The letter calls on Southwark to remove the concept of ‘deliberate act’ from its policy, and to stop arguing that families who have been forced to reside in severely overcrowded conditions have ‘deliberately worsened their circumstances.’ Instead of fuelling a culture of blame and refusal, Southwark must support low income, BAME and migrant families according to their housing need.

A full press release can be downloaded here.

5Sep 2020

PILC is 4!

2020-09-07T12:54:47+01:005th September 2020|

We started out as a public law unit at Lambeth Law Centre with one case. We were instructed by 2 anti-racism activists, a former Labour MP and a national anti-racist organisation – Youth against Racism in Europe (YRE) – to represent them in the Undercover Policing Inquiry (UCPI). We had one desk, and access to a phone and a photocopier.

The aim of the unit, and now of the Public Interest Law Centre (PILC), was, and is, to work with individuals and campaigns to bring challenges against public bodies. This might be national or local government, or any organisation carrying out a public function. However, we have also sought to use legal action as part of a wider campaigning strategy, working alongside grassroots activists. Over the last four years we have collaborated with some amazing people and organisations: Housing Action Southwark and Lambeth (HASL); Up the Elephant; Solace Women’s Aid; Save Southall Town Hall; the Monitoring Group; Southall Black Sisters; and many more.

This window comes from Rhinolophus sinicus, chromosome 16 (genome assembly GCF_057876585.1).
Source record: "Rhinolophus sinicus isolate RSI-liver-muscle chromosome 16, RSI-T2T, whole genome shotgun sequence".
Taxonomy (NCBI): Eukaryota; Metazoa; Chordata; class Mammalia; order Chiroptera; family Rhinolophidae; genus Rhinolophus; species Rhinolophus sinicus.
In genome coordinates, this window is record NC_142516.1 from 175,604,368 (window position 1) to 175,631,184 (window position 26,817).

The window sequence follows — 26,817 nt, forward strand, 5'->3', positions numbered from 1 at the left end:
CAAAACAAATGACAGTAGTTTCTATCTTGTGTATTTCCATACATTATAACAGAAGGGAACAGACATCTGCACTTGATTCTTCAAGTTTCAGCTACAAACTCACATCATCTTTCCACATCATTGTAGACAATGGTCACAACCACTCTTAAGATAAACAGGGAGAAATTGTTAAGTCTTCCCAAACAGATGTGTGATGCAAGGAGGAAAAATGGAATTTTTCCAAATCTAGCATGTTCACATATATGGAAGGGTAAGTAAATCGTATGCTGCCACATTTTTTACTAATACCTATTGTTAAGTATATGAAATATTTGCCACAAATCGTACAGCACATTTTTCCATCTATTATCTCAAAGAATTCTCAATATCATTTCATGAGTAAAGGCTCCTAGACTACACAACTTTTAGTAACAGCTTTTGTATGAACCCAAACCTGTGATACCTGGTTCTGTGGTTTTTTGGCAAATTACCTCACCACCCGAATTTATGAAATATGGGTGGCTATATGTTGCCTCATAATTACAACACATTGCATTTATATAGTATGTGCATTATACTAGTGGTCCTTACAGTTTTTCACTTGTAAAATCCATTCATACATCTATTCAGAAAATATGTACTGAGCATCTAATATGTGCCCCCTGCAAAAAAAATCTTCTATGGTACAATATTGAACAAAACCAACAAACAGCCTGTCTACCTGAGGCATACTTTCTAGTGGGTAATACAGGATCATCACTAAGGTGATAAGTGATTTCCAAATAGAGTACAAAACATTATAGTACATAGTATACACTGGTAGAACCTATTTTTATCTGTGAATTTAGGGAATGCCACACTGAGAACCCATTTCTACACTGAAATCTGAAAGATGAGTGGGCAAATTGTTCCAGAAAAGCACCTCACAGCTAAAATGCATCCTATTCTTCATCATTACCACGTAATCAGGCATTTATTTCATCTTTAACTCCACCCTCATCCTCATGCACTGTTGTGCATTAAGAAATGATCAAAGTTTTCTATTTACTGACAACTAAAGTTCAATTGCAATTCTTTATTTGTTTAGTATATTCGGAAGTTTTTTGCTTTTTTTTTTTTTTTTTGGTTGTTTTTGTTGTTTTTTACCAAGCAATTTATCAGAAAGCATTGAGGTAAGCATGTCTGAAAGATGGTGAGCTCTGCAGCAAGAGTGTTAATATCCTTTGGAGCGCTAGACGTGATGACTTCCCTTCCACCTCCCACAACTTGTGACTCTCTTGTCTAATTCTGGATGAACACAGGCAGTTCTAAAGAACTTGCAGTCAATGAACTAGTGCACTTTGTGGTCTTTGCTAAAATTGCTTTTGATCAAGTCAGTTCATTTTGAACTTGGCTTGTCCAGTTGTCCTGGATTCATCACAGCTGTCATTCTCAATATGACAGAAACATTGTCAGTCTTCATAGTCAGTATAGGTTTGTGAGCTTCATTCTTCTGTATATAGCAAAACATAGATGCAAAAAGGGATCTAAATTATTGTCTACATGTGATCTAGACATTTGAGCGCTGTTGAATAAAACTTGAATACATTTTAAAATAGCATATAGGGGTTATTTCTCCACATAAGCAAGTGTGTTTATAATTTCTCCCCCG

In our short life we and our clients have changed the law. Examples can be found all over this website. We have had a big impact both in terms of assisting individual clients, and supporting groups and grassroots campaigns. We want our approach to strategic litigation to be both cutting edge and, crucially, to form part of an overall strategy to build the campaigns and movements who instruct us.

We are now building our capacity in other areas of work, including actions against the police and planning law. We are also looking to bring challenges to the gentrification of working-class spaces.